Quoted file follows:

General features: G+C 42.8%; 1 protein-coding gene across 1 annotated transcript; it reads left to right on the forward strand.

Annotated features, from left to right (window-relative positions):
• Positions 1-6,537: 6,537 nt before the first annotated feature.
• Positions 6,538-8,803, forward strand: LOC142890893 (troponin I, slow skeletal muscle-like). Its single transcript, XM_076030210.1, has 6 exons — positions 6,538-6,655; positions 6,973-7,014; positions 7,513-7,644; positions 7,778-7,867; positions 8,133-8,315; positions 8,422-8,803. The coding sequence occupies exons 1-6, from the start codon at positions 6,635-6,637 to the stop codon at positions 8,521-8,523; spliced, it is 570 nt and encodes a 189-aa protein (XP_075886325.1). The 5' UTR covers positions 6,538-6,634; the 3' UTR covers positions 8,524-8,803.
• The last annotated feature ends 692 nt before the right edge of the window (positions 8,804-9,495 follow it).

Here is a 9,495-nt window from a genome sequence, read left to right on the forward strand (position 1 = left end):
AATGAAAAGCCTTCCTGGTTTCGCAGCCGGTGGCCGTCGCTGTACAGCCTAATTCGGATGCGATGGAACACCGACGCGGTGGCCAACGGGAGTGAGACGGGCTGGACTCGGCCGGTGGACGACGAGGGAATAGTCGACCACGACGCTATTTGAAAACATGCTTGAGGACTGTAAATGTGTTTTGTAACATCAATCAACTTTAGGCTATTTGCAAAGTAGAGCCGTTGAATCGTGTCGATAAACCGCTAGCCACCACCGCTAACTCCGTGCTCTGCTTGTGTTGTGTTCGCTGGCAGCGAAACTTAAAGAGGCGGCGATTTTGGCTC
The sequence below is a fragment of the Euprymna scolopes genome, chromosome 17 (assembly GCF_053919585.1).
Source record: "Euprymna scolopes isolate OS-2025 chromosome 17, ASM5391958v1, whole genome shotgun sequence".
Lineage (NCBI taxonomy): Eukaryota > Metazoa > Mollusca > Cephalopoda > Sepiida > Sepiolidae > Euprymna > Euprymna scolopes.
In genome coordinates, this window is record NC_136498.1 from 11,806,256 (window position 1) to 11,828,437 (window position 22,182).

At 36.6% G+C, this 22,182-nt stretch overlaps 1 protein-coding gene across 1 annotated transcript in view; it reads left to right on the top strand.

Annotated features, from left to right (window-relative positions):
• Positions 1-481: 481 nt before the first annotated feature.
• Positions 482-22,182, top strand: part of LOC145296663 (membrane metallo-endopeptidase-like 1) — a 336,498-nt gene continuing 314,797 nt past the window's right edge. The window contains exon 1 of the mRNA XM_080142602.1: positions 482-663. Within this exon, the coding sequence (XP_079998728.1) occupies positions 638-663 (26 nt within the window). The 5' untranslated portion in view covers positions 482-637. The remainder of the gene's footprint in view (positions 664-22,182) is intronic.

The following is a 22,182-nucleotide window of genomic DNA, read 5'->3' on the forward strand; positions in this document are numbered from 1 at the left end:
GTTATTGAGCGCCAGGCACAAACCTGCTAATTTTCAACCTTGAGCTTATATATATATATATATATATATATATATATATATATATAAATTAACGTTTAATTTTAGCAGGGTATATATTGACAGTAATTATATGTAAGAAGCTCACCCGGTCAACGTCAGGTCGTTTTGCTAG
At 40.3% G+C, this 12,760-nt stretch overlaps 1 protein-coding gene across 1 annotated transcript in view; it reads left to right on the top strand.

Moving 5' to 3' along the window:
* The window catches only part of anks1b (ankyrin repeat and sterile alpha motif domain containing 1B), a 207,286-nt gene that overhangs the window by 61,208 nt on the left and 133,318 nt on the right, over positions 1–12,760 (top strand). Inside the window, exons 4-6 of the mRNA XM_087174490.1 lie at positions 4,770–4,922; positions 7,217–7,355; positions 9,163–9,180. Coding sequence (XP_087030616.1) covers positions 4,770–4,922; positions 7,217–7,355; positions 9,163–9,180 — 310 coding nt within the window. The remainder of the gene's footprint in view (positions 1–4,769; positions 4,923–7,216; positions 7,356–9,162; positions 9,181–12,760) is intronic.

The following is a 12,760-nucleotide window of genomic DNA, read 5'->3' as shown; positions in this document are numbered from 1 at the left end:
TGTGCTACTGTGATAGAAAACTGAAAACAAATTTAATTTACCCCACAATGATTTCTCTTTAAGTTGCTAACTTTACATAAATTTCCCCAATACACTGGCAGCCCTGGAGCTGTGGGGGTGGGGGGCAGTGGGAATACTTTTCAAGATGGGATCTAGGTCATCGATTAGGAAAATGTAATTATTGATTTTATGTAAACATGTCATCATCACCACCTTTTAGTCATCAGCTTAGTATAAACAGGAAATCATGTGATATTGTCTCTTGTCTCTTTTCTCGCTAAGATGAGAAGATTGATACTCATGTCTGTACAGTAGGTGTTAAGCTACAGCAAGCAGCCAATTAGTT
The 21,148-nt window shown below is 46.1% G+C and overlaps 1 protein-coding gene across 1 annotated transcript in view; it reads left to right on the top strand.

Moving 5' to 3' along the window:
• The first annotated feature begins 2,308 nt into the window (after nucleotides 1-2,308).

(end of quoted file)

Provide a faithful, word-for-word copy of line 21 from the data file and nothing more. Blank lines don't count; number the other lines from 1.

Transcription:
The following is a 12,760-nucleotide window of genomic DNA, read 5'->3' as shown; positions in this document are numbered from 1 at the left end: